The proposal would not mandate that individuals or employers purchase health insurance, both provisions included in the Massachusetts health insurance law enacted when Romney served as governor (Dinan, Washington Times, 8/25).
Under the proposal, states could use federal funds currently provided to help cover the cost of care for the uninsured to help purchase private coverage for low-income residents who do not qualify for public health insurance programs (Madkour, AP/Philadelphia Inquirer, 8/25).
The proposal also would use federal funds as an incentive to prompt states to revise health insurance regulations to reduce the cost of private coverage (Washington Times, 8/25). In addition, the proposal would make Medicaid into a block grant program with fewer federal rules to provide states with more flexibility to administer their programs and help residents purchase private health insurance (California Healthline, 8/24).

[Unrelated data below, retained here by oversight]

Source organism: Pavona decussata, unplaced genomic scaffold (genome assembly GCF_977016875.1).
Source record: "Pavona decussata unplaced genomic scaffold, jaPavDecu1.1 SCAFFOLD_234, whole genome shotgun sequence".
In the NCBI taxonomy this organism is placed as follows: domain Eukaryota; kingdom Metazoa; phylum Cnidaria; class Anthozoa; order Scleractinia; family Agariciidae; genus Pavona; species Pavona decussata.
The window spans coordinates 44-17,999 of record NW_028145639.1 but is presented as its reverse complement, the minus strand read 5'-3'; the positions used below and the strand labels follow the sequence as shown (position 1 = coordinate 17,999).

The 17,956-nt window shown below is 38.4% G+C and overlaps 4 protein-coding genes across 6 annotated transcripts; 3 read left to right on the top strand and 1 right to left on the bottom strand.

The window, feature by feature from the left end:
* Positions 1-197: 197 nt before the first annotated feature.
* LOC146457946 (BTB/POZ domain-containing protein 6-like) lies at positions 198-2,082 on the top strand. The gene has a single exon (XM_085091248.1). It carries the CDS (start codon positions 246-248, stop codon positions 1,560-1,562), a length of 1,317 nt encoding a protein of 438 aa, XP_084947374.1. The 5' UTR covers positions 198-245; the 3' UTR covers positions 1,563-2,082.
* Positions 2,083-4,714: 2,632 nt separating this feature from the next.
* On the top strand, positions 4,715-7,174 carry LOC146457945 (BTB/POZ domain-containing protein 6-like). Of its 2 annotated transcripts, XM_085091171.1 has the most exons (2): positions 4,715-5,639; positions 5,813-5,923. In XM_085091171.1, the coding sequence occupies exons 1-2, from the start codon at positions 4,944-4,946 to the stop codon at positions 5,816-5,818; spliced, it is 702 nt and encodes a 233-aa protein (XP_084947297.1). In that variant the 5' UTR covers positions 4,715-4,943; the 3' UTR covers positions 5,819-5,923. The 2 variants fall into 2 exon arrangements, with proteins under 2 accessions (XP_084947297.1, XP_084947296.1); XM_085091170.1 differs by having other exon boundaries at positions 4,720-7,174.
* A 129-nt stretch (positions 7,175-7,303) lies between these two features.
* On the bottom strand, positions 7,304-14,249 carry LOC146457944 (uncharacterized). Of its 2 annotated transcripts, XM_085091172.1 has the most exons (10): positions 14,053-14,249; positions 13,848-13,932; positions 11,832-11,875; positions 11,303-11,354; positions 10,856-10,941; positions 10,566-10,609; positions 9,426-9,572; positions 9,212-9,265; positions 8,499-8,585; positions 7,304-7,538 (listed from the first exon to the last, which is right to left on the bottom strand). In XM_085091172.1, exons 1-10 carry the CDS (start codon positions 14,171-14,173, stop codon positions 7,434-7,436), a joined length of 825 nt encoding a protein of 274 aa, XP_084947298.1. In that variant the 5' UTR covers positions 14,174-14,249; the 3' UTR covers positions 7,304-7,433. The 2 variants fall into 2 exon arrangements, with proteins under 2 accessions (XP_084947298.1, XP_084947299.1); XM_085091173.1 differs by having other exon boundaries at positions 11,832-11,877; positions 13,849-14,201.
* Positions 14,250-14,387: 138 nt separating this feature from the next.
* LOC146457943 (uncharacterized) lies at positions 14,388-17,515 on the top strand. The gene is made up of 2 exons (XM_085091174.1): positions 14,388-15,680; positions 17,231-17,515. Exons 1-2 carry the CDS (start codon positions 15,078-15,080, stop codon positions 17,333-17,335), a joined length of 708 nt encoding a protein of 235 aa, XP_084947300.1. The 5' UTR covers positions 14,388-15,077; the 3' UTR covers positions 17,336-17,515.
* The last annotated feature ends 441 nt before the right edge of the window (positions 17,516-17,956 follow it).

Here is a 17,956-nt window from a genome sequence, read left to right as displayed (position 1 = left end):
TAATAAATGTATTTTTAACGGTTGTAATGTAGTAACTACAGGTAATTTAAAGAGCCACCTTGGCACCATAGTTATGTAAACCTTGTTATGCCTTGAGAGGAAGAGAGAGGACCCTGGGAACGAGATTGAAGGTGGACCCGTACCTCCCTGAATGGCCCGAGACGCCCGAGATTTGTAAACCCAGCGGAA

The proposal also would provide tax deductions for individuals who purchase private health insurance and would cap damages in medical malpractice lawsuits (Alonso-Zaldivar, Los Angeles Times, 8/25).
The AFL-CIO on Wednesday at events in several cities nationwide announced a campaign that seeks to expand health insurance to all U.S. residents by the end of 2009.
The campaign seeks to help elect presidential and congressional candidates that support such proposals.
According to the AFL-CIO, which did not endorse specific candidates or proposals, the U.S. health care system should reduce "rising and irrational" costs; provide comprehensive, high-quality care to all residents; and continue to allow residents to select their physicians (Howington, Louisville Courier-Journal, 8/30).
AFL-CIO President John Sweeney said that the union likely will not endorse a specific presidential candidate during the primary season, although all the unions will hold all candidates accountable for their health care positions.
Under current rules, a candidate would have to obtain support from two-thirds of AFL-CIO members to receive an endorsement from the union (Swanson, The Hill, 8/29).